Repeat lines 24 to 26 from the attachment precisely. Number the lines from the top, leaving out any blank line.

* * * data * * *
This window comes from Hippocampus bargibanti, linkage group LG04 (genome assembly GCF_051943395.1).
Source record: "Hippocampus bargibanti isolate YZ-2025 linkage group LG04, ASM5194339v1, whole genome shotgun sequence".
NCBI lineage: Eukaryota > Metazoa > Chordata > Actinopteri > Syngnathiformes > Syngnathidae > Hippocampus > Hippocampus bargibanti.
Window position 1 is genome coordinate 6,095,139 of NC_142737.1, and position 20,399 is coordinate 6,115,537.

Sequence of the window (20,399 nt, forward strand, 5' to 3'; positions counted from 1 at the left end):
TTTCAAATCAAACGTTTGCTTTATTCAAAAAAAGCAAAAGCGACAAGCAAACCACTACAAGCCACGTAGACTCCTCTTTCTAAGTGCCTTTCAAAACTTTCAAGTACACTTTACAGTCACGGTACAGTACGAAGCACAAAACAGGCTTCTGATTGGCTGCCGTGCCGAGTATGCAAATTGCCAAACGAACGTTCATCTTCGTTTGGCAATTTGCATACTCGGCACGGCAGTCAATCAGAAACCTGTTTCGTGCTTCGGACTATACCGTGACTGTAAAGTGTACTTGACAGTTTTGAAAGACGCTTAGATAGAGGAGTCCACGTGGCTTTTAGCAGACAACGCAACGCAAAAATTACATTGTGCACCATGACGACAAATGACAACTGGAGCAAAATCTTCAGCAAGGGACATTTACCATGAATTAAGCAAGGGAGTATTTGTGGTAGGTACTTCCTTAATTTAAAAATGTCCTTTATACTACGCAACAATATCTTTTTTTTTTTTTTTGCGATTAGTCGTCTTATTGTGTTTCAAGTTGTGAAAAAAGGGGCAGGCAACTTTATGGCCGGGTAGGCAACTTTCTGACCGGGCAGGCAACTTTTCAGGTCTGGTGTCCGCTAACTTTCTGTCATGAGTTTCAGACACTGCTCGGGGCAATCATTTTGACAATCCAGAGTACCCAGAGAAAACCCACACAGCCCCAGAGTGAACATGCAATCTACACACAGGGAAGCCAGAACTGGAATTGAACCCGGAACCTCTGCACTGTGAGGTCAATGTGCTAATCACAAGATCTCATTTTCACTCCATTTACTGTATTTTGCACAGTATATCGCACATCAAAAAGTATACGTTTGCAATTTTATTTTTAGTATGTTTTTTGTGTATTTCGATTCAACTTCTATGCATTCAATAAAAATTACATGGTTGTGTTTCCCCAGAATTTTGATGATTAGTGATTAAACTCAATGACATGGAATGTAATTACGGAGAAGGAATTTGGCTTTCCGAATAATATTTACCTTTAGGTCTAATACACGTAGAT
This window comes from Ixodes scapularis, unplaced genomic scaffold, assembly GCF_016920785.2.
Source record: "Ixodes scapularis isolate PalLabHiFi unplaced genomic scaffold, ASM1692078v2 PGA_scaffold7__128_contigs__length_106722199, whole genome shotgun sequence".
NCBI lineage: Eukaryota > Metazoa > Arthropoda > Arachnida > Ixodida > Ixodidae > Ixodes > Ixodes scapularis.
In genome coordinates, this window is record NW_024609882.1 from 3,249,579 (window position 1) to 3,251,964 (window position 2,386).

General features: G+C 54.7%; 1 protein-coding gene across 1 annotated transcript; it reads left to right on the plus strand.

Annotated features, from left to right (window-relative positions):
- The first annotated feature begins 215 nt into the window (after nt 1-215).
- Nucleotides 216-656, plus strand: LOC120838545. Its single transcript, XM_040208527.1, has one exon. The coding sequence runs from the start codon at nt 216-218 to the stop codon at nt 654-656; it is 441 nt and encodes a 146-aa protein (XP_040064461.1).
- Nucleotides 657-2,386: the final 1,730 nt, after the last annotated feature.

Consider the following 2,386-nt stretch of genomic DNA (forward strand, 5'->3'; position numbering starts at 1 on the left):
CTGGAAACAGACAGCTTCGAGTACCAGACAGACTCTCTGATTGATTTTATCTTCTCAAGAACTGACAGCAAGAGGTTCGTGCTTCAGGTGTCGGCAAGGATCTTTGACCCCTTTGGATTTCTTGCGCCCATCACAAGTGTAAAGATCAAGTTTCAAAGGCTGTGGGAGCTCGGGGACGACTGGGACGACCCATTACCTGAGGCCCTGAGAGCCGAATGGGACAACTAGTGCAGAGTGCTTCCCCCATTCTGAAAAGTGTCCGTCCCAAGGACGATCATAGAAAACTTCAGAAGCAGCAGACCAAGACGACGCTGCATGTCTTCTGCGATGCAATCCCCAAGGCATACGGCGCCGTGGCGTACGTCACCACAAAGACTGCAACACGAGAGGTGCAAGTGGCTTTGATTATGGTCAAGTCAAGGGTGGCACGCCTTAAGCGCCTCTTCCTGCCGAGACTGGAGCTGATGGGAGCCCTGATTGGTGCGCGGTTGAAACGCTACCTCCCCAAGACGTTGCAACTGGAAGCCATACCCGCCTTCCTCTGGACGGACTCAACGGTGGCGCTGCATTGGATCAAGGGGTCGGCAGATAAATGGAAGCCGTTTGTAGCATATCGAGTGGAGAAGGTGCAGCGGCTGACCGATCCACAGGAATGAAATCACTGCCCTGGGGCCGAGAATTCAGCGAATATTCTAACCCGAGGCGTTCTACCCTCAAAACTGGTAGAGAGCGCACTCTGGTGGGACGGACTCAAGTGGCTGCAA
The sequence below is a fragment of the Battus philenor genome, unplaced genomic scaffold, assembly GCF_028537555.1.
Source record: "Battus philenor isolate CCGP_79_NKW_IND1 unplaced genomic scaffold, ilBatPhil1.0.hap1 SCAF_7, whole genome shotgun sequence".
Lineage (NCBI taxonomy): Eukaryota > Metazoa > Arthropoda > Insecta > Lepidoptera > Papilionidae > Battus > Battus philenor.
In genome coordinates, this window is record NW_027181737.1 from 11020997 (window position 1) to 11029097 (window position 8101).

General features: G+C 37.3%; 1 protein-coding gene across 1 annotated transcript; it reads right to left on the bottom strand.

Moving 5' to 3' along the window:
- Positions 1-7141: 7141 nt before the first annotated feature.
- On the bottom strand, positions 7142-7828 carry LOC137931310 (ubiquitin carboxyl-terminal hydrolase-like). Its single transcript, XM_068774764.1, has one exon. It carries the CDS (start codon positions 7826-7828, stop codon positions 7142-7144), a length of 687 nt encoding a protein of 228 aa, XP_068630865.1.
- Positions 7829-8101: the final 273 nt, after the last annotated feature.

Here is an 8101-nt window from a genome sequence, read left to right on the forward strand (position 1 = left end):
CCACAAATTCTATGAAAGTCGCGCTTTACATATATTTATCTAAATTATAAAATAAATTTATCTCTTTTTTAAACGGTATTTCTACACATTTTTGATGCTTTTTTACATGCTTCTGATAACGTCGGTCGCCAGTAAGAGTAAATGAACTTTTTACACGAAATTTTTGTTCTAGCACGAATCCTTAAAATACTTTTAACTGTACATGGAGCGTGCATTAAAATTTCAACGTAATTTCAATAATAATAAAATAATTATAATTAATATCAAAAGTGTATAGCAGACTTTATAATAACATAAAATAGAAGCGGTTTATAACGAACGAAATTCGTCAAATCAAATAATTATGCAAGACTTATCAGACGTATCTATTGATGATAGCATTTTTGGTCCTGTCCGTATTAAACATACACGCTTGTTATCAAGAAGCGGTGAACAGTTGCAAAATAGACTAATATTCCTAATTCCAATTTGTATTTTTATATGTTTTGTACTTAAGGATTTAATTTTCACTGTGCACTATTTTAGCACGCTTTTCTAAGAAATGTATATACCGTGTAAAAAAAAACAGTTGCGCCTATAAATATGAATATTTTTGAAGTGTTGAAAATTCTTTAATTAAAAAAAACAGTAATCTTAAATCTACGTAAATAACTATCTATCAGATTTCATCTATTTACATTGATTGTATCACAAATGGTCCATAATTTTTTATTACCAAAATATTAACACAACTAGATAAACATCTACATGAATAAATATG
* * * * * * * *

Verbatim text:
- Positions 1-7141: 7141 nt before the first annotated feature.
- On the bottom strand, positions 7142-7828 carry LOC137931310 (ubiquitin carboxyl-terminal hydrolase-like). Its single transcript, XM_068774764.1, has one exon. It carries the CDS (start codon positions 7826-7828, stop codon positions 7142-7144), a length of 687 nt encoding a protein of 228 aa, XP_068630865.1.
- Positions 7829-8101: the final 273 nt, after the last annotated feature.